The use of MMC in refractive surgery with dosages and methods described in the literature is considered safe and effective.85 A recent study by Kremer et al86 reported a delay in re-epithelialisation in 3.5% of patients treated with PRK and MMC. Some studies have shown a decrease of cellular density in the anterior stroma in patients treated with MMC 1 month after surgery and over the following 6 months.74 ,87 Several animal studies have shown the existence of a potential toxicity on corneal endothelium, depending on dosage and exposure time.81 ,88 However, human clinical trials performed with dosages and exposure times actually used in refractive surgery have not shown significant endothelial toxicity.80 ,85


Inflammatory response related to corneal wound healing after PRK is due mainly to a stromal infiltration of macrophages.89 Macrophages remove cell debris and dead cells after laser ablation and contribute to reorganising corneal tissue. Along with cells of the corneal epithelium, macrophages can release TGF-β, modulating differentiation of keratocytes in myofibroblasts.90 ,91 Corticosteroids may inhibit macrophage activity and corneal fibroblast proliferation.89 ,92 By delaying the overall wound healing processes, steroids decrease the risk of haze onset after PRK. However, as reported by Nien et al93 in a rabbit study, the corticosteroids’ anti-haze effect seems to run out over time after discontinuation of treatment. Currently, steroids continue to represent the most used drugs for modulation of postoperative corneal wound healing after laser ablation.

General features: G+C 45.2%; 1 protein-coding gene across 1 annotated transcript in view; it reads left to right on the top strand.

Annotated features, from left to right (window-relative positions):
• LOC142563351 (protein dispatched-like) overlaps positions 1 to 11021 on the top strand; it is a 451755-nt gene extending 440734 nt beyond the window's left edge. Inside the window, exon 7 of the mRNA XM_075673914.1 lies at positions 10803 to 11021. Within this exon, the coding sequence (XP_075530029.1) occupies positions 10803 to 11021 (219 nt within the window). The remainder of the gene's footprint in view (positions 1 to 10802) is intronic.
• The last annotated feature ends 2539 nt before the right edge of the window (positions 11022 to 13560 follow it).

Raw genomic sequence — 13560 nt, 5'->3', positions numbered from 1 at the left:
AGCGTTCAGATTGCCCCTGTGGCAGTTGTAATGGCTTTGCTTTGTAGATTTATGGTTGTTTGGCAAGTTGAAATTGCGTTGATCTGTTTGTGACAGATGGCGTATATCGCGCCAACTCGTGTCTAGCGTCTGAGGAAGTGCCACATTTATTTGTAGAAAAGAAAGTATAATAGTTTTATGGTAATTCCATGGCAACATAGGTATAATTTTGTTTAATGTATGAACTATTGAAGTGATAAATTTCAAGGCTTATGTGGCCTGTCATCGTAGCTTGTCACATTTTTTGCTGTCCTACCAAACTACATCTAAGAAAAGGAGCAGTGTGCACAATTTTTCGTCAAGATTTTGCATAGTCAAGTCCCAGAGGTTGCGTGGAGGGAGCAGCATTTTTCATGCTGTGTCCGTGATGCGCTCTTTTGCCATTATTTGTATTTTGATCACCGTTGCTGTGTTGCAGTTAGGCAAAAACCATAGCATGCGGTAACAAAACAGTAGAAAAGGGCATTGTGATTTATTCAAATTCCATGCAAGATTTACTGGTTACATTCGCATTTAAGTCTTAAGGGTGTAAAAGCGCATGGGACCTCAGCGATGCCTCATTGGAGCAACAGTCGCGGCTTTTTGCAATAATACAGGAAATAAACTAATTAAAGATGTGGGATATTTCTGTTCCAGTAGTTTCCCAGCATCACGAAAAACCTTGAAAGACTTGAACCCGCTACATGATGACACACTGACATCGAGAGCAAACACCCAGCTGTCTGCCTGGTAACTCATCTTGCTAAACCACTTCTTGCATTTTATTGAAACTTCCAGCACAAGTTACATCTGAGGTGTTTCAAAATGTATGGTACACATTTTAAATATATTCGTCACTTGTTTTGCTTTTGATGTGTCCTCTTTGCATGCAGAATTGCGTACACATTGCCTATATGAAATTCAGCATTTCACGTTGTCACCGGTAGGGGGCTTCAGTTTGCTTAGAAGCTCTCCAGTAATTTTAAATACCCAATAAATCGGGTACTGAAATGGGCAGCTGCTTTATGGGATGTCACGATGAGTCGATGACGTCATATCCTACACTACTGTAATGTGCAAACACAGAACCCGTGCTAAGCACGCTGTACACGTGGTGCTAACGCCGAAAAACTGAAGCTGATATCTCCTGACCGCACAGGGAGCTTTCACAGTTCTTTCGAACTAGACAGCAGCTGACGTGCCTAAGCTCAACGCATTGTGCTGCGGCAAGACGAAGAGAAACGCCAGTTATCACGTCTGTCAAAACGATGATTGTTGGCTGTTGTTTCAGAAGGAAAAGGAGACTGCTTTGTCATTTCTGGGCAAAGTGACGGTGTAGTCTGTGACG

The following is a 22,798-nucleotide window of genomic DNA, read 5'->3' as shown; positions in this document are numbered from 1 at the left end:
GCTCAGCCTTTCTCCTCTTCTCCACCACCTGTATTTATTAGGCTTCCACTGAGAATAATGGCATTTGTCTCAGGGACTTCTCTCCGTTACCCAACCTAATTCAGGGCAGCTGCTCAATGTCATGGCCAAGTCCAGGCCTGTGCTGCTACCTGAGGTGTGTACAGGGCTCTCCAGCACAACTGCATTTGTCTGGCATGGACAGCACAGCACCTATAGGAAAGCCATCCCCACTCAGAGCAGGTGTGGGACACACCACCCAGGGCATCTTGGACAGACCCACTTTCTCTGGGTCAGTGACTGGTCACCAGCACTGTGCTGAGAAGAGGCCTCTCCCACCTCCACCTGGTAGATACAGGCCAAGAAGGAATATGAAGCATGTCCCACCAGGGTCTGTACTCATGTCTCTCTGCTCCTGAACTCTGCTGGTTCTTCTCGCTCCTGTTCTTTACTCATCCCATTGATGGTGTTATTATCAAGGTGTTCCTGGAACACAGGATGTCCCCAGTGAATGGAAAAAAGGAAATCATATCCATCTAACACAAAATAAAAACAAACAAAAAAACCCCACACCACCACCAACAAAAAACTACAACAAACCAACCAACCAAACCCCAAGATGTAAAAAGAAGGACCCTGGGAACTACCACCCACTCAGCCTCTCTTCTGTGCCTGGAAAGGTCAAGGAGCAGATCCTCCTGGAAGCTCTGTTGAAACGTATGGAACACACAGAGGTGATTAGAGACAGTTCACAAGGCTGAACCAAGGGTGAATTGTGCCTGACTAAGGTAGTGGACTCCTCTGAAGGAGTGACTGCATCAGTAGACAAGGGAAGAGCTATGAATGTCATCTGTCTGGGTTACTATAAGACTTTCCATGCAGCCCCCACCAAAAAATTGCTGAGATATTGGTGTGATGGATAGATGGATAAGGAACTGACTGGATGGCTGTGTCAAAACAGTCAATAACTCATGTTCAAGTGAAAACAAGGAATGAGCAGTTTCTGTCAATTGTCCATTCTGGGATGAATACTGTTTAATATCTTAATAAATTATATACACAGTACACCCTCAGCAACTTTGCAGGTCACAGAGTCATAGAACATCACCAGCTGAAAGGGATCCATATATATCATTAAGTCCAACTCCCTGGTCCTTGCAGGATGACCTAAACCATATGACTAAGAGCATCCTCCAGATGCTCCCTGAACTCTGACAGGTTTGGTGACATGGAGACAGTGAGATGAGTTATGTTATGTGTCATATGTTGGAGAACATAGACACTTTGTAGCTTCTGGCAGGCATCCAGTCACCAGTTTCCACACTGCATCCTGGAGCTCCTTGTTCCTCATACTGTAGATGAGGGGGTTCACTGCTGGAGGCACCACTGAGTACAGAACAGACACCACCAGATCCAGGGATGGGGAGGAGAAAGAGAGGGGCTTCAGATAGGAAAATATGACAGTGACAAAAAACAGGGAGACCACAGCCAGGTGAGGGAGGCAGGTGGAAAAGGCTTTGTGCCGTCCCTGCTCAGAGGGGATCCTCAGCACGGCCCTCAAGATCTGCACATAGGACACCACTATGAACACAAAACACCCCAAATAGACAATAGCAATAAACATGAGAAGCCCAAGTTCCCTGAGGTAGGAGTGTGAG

While laser refractive surgery gives hopes for correcting visual refractive errors permanently and predictably, variability and complications continue to hinder widespread acceptance. To explain variability many studies have focused on the role of corneal wound healing in modulating refractive outcomes, therefore playing a pivotal role in the outcome of refractive surgery. A better understanding of the corneal cellular and molecular biology is mandatory if refractive surgery is ever to achieve predictable and safe refractive results.



  • Contributors LS: substantial contributions to conception and design; revising article critically for important intellectual content; final approval of the version to be published. DG: acquisition of data, analysis and interpretation of data; revising article critically for important intellectual content and drafting the article; final approval of the version to be published. PT: acquisition of data; drafting the article; final approval of the version to be published.

  • Competing interests None declared.

  • Provenance and peer review Not commissioned; externally peer reviewed.